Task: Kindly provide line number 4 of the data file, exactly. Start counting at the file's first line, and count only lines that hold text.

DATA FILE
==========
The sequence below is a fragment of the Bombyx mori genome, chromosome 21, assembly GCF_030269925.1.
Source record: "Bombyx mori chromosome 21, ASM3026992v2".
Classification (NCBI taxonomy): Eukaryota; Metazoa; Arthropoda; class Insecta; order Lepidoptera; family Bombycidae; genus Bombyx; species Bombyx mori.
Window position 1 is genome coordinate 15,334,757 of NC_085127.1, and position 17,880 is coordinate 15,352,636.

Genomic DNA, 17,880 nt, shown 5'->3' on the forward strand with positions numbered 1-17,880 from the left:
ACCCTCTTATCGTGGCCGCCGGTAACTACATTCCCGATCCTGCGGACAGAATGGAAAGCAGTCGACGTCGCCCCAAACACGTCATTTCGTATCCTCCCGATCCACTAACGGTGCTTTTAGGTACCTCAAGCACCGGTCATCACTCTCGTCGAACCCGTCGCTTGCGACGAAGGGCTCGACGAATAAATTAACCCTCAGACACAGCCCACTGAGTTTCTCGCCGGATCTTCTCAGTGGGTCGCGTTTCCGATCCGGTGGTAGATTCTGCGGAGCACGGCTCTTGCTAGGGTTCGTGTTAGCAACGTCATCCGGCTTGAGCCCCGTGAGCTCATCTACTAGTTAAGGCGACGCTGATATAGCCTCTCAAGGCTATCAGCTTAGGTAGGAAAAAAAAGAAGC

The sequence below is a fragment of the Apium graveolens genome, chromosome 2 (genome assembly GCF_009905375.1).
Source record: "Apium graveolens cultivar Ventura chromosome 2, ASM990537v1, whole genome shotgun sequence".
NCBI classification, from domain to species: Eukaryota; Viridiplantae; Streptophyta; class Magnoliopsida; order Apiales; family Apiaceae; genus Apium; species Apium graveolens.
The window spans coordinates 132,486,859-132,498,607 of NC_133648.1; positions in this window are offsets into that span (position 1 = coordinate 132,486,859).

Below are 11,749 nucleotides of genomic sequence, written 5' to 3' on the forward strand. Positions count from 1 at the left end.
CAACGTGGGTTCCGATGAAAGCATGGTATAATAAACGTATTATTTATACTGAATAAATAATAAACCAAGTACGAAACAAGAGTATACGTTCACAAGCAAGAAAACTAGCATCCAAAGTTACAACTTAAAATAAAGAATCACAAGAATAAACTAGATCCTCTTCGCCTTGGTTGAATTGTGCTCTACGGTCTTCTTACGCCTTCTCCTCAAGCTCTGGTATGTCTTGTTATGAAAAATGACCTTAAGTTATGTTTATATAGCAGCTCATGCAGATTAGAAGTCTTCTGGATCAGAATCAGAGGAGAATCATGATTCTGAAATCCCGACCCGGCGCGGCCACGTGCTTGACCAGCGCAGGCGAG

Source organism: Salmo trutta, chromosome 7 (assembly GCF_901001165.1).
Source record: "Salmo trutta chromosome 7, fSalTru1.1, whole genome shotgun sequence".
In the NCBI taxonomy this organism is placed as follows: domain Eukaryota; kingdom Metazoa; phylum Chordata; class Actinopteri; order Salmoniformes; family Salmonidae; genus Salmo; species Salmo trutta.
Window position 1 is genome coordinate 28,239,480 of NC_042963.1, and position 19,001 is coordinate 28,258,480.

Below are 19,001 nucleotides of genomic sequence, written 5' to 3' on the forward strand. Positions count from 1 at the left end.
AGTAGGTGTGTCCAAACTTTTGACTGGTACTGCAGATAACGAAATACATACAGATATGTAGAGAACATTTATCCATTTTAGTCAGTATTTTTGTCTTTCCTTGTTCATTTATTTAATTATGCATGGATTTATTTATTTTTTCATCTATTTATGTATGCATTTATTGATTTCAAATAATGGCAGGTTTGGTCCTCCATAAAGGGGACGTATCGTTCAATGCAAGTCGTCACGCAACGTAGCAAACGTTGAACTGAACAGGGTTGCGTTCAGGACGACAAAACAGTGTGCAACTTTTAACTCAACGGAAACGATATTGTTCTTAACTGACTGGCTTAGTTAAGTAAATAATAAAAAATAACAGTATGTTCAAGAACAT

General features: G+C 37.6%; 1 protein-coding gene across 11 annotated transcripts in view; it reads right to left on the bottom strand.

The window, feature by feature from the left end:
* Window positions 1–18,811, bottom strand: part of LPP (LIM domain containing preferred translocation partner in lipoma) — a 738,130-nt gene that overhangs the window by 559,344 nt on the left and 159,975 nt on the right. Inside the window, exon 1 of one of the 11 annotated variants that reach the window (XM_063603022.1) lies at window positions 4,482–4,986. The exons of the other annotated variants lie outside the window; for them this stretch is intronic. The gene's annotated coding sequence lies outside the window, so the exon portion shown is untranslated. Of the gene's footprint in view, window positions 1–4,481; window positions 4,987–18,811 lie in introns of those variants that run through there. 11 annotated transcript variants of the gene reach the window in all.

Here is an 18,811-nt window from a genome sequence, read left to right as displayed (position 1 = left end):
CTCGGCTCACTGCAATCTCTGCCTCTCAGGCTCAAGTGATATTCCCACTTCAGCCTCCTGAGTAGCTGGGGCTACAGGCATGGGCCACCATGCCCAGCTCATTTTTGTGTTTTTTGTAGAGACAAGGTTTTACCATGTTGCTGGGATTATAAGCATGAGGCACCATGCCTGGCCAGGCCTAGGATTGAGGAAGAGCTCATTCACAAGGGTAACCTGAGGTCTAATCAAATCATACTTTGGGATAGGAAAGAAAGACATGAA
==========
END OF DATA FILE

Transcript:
Window position 1 is genome coordinate 15,334,757 of NC_085127.1, and position 17,880 is coordinate 15,352,636.